Onitsha, port and market town in Anambra state, southern Nigeria. The town lies on the east bank of the Niger River just south of its confluence with the Anambra River. Founded by adventurers from Benin (nearby, to the west) in the early 17th century, it grew to become the political and trading centre of the small Igbo (Ibo) kingdom of Onitsha. Its monarchical system (rare among the Igbo people) was patterned after that of Benin. An Onitsha obi (“king”) negotiated in 1857 with William Balfour Baikie, a British trader, for the establishment of a British trading post in the town.
William Balfour Baikie, (born Aug. 27, 1825, Kirkwall, Orkney Islands, Scot.—died Dec. 12, 1864, Sierra Leone), explorer and philologist whose travels into Nigeria helped open up the country to British trade.
Educated in medicine at the University of Edinburgh, Baikie entered the Royal Navy as an assistant surgeon in 1848 and served on several ships as well as on land (1851–54). In 1854 he joined an expedition up the Niger River and, on the death of the ship’s captain, took command of the expedition. With a crew made up chiefly of Africans, he explored the Benue River, the main tributary of the Niger, penetrating 250 miles (400 km) farther than any European had before. He published his Narrative of this expedition in 1856.
In 1857, with the rank of consul, Baikie embarked on another Niger expedition, but his steamer was wrecked in rapids. At Lokoja, where the Benue joins the Niger, he founded a trading settlement, where he practiced medicine, compiled African vocabularies, and translated parts of the Bible into the Hausa language. In 1862 he ventured some 250 miles northward to Kano.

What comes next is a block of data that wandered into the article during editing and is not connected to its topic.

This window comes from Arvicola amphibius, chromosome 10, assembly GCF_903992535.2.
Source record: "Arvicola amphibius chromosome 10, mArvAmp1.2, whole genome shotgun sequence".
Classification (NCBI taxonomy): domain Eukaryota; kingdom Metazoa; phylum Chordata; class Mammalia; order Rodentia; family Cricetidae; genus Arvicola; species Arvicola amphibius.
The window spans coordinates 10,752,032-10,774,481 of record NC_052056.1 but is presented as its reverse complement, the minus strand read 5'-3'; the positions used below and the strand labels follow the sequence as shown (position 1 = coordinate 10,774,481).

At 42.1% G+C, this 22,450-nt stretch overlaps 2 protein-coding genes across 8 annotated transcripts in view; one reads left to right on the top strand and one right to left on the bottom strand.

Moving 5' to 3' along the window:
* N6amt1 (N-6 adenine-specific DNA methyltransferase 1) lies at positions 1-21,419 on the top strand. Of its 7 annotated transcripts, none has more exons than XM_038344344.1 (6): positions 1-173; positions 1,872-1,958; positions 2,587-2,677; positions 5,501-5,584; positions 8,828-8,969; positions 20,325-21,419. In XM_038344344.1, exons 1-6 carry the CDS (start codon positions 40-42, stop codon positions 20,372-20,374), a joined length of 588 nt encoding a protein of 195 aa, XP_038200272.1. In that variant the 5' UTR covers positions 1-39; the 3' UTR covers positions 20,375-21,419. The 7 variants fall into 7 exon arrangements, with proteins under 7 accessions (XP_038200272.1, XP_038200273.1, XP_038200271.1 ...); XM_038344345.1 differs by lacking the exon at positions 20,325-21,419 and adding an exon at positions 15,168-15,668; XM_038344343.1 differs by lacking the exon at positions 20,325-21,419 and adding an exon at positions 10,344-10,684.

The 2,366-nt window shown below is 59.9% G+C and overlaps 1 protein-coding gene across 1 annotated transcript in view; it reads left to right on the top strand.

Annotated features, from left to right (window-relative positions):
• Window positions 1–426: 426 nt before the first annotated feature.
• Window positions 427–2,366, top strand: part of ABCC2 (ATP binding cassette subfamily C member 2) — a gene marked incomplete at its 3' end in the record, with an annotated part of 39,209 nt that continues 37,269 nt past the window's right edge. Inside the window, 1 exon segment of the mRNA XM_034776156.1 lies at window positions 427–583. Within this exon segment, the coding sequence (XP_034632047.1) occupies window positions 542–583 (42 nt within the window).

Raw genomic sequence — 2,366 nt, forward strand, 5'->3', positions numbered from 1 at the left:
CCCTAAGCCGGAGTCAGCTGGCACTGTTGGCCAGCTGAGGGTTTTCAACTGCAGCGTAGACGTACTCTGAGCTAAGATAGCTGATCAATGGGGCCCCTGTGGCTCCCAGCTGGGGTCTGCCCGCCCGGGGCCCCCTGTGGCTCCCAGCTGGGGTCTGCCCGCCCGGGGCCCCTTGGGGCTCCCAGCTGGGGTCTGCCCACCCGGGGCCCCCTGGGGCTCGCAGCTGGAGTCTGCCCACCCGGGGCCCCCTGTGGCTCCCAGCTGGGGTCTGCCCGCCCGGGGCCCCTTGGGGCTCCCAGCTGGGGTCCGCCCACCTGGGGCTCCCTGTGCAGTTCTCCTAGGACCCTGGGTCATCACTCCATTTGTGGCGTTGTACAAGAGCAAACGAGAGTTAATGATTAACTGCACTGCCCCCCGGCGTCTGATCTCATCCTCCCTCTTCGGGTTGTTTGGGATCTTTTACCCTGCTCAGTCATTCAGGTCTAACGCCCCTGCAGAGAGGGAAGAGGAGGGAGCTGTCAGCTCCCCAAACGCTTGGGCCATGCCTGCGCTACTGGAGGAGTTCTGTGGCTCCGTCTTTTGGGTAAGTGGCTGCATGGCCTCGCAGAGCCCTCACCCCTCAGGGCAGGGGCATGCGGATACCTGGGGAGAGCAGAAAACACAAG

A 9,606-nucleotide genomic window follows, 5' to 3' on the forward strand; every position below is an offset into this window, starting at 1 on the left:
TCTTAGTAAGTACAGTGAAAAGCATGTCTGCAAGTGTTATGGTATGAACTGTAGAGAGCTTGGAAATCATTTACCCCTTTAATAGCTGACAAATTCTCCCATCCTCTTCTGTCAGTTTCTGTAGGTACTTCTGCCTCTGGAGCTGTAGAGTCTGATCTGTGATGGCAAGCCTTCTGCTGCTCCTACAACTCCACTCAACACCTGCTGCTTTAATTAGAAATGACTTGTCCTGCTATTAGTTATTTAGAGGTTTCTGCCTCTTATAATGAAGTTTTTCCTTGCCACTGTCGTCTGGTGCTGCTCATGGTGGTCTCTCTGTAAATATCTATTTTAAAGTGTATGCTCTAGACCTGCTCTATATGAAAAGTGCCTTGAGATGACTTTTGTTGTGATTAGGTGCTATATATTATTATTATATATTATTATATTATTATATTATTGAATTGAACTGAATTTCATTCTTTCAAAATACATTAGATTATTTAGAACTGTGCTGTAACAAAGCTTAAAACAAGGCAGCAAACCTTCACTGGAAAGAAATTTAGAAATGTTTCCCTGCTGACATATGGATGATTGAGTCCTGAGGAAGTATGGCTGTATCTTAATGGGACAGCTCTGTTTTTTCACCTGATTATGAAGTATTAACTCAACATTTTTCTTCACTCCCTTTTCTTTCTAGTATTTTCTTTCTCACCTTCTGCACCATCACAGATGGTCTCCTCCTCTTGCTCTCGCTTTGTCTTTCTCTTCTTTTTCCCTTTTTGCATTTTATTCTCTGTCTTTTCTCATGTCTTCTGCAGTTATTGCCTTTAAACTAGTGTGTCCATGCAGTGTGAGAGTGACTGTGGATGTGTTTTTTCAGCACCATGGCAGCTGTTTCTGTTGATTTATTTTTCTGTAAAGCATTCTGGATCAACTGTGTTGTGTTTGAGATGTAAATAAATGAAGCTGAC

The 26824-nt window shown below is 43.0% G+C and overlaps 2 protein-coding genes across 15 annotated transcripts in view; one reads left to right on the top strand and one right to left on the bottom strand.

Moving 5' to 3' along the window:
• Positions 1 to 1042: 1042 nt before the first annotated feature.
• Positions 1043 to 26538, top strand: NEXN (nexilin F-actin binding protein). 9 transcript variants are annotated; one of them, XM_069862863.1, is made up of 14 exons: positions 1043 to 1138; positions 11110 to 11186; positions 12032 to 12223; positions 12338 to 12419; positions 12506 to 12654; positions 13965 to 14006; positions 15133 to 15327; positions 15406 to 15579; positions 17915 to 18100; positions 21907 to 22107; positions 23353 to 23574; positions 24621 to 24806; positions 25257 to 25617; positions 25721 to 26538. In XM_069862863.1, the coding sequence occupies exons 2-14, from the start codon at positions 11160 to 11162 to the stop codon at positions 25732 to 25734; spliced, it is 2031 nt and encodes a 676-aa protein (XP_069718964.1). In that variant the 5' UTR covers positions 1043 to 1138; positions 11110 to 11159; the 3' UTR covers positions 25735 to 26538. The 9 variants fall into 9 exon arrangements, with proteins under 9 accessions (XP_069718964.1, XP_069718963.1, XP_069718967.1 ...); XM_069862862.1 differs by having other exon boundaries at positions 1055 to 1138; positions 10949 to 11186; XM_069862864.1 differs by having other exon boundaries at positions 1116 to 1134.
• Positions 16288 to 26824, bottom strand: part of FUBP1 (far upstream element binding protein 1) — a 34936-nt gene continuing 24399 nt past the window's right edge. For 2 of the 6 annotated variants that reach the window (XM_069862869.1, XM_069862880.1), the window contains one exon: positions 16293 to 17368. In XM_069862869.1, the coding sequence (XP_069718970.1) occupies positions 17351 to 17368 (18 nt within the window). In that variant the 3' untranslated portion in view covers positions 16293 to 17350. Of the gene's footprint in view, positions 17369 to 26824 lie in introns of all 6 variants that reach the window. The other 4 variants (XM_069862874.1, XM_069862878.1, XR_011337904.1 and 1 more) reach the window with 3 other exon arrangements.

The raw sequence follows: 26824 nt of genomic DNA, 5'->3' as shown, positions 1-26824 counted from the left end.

Onitsha remains the chief entrepôt for goods coming upstream from the Niger River delta and those transported downstream from towns on the Niger and Benue rivers. Roads lead to the town from Enugu and Owerri, and the completion in 1965 of the 4,606-foot (1,404-metre) bridge across the Niger River to Asaba provides Onitsha with a direct road link to Benin City and Lagos. Palm oil and kernels are the most important local exports, but yams, cassava (manioc), corn (maize), citrus fruits, palm produce, rice, taro, fish, and beef also are traded in the Onitsha market. The market building, one of the largest in Nigeria, was destroyed in 1968 in the Nigerian Civil War (1967–70), but it was rebuilt.
The town is the site of the Roman Catholic Holy Trinity Cathedral (1935) and the Anglican All Saints Cathedral (1952). Its oldest secondary schools, including the Dennis Memorial Grammar School (1925; Anglican), St. Charles Teacher Training College (1929; Roman Catholic), and Christ the King College (1933; Roman Catholic), are noted for their academic excellence. Onitsha is also known for the annual Ofala Festival, which honours the obi.
Onitsha’s industries include tire retreading, sawmilling, printing, and soft-drink bottling. A textile plant is located on an industrial estate south of the town near the bridge. Pop. (2006) local government area, 261,604.